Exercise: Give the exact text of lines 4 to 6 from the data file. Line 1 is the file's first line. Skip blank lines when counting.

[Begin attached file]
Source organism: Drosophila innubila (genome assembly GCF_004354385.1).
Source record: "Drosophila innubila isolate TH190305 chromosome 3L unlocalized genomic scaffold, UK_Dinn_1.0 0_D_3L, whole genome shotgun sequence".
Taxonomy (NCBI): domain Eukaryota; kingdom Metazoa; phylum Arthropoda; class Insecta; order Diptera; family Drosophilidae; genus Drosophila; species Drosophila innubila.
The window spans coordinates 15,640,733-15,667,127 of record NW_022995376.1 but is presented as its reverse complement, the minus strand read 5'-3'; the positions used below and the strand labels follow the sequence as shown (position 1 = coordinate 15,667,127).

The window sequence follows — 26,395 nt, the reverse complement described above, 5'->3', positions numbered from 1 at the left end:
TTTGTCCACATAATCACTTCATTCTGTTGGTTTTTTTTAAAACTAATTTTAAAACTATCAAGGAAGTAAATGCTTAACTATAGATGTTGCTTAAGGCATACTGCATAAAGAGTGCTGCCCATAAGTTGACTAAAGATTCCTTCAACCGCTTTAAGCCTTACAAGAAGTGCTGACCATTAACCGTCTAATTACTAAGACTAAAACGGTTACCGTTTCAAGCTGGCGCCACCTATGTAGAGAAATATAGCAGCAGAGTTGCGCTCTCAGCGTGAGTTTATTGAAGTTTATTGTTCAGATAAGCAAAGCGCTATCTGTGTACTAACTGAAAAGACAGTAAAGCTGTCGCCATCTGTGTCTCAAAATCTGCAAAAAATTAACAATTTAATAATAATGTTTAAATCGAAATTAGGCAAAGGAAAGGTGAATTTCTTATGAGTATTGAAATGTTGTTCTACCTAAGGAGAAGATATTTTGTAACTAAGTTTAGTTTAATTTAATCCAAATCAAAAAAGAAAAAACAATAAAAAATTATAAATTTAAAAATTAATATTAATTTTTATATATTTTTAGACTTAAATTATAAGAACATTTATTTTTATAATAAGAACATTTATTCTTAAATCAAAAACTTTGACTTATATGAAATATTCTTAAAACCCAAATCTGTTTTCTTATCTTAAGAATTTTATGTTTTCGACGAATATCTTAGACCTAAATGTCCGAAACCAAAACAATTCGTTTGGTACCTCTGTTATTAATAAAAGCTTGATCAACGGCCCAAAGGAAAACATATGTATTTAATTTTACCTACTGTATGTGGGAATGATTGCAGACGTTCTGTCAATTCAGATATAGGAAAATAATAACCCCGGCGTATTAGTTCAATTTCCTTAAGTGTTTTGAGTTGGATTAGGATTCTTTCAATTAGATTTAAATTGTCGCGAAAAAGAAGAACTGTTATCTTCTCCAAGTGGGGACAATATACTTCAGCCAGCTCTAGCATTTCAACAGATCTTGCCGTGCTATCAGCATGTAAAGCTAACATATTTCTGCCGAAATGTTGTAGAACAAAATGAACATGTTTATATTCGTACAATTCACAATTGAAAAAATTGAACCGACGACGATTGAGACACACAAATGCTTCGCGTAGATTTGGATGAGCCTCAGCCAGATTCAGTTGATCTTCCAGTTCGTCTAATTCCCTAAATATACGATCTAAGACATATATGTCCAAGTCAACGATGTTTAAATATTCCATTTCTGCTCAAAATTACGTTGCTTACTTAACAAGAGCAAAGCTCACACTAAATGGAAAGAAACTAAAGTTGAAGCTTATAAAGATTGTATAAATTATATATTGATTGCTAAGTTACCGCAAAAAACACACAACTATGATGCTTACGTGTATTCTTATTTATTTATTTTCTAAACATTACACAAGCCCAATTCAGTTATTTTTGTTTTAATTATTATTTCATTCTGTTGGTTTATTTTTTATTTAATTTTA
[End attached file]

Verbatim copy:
The window spans coordinates 15,640,733-15,667,127 of record NW_022995376.1 but is presented as its reverse complement, the minus strand read 5'-3'; the positions used below and the strand labels follow the sequence as shown (position 1 = coordinate 15,667,127).

The window sequence follows — 26,395 nt, the reverse complement described above, 5'->3', positions numbered from 1 at the left end:
TTTGTCCACATAATCACTTCATTCTGTTGGTTTTTTTTAAAACTAATTTTAAAACTATCAAGGAAGTAAATGCTTAACTATAGATGTTGCTTAAGGCATACTGCATAAAGAGTGCTGCCCATAAGTTGACTAAAGATTCCTTCAACCGCTTTAAGCCTTACAAGAAGTGCTGACCATTAACCGTCTAATTACTAAGACTAAAACGGTTACCGTTTCAAGCTGGCGCCACCTATGTAGAGAAATATAGCAGCAGAGTTGCGCTCTCAGCGTGAGTTTATTGAAGTTTATTGTTCAGATAAGCAAAGCGCTATCTGTGTACTAACTGAAAAGACAGTAAAGCTGTCGCCATCTGTGTCTCAAAATCTGCAAAAAATTAACAATTTAATAATAATGTTTAAATCGAAATTAGGCAAAGGAAAGGTGAATTTCTTATGAGTATTGAAATGTTGTTCTACCTAAGGAGAAGATATTTTGTAACTAAGTTTAGTTTAATTTAATCCAAATCAAAAAAGAAAAAACAATAAAAAATTATAAATTTAAAAATTAATATTAATTTTTATATATTTTTAGACTTAAATTATAAGAACATTTATTTTTATAATAAGAACATTTATTCTTAAATCAAAAACTTTGACTTATATGAAATATTCTTAAAACCCAAATCTGTTTTCTTATCTTAAGAATTTTATGTTTTCGACGAATATCTTAGACCTAAATGTCCGAAACCAAAACAATTCGTTTGGTACCTCTGTTATTAATAAAAGCTTGATCAACGGCCCAAAGGAAAACATATGTATTTAATTTTACCTACTGTATGTGGGAATGATTGCAGACGTTCTGTCAATTCAGATATAGGAAAATAATAACCCCGGCGTATTAGTTCAATTTCCTTAAGTGTTTTGAGTTGGATTAGGATTCTTTCAATTAGATTTAAATTGTCGCGAAAAAGAAGAACTGTTATCTTCTCCAAGTGGGGACAATATACTTCAGCCAGCTCTAGCATTTCAACAGATCTTGCCGTGCTATCAGCATGTAAAGCTAACATATTTCTGCCGAAATGTTGTAGAACAAAATGAACATGTTTATATTCGTACAATTCACAATTGAAAAAATTGAACCGACGACGATTGAGACACACAAATGCTTCGCGTAGATTTGGATGAGCCTCAGCCAGATTCAGTTGATCTTCCAGTTCGTCTAATTCCCTAAATATACGATCTAAGACATATATGTCCAAGTCAACGATGTTTAAATATTCCATTTCTGCTCAAAATTACGTTGCTTACTTAACAAGAGCAAAGCTCACACTAAATGGAAAGAAACTAAAGTTGAAGCTTATAAAGATTGTATAAATTATATATTGATTGCTAAGTTACCGCAAAAAACACACAACTATGATGCTTACGTGTATTCTTATTTATTTATTTTCTAAACATTACACAAGCCCAATTCAGTTATTTTTGTTTTAATTATTATTTCATTCTGTTGGTTTATTTTTTATTTAATTTTA